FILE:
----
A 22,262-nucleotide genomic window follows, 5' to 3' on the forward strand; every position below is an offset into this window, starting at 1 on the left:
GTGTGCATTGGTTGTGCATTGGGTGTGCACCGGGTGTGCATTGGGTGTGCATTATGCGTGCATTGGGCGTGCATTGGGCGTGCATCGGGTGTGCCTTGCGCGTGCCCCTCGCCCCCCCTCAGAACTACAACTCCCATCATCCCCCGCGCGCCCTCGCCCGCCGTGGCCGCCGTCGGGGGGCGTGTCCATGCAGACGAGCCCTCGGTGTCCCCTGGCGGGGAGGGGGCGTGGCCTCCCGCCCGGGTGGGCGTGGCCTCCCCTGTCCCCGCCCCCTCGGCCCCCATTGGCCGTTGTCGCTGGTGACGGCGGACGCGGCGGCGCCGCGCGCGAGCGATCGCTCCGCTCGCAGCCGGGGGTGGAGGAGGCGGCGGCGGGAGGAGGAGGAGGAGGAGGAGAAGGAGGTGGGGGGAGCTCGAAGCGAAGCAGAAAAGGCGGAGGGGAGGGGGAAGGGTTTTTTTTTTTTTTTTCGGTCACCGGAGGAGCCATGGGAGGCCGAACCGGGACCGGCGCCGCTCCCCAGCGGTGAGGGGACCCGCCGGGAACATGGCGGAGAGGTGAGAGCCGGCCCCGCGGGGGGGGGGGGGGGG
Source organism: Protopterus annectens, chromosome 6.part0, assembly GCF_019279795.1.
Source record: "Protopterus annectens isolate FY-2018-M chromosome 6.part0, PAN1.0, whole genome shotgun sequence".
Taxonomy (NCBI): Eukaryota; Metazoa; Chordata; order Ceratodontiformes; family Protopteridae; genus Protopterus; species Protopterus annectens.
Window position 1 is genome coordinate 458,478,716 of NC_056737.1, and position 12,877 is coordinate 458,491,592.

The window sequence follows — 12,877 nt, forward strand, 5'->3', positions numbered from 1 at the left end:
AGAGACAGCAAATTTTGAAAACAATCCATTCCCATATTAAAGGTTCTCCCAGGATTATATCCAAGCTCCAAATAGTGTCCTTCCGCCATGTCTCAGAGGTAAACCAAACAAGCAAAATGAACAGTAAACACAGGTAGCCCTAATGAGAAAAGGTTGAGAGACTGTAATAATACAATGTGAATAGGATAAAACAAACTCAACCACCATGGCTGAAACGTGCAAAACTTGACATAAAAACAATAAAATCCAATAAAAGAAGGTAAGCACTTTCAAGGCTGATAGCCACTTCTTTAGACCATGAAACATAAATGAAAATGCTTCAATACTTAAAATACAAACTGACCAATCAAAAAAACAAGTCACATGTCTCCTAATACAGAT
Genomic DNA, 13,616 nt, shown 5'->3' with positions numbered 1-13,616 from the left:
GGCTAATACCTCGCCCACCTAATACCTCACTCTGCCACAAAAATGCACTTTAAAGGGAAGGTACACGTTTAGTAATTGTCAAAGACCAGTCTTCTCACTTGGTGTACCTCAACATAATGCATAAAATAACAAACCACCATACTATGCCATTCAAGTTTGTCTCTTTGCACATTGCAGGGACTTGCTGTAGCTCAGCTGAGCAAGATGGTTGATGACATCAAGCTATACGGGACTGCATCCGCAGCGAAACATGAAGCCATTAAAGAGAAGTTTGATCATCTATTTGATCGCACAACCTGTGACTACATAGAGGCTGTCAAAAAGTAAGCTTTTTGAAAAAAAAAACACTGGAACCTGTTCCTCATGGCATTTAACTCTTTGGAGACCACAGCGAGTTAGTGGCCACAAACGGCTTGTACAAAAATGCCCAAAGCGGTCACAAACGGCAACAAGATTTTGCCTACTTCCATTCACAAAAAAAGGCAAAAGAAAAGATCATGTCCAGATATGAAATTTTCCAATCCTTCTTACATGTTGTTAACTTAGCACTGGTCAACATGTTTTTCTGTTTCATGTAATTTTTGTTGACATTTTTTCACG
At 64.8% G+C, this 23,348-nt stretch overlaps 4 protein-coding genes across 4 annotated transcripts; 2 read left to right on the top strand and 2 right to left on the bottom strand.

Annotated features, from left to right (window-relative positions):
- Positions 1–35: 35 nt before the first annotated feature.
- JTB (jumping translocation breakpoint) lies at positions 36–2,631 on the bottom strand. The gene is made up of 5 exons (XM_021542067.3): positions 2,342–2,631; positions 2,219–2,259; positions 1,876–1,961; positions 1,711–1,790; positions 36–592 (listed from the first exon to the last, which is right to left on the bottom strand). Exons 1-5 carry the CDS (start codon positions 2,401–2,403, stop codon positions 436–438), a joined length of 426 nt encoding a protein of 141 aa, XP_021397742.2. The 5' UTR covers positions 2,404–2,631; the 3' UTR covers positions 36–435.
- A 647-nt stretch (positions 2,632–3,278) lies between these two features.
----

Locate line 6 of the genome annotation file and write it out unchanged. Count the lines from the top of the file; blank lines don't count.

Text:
Window position 1 is genome coordinate 458,478,716 of NC_056737.1, and position 12,877 is coordinate 458,491,592.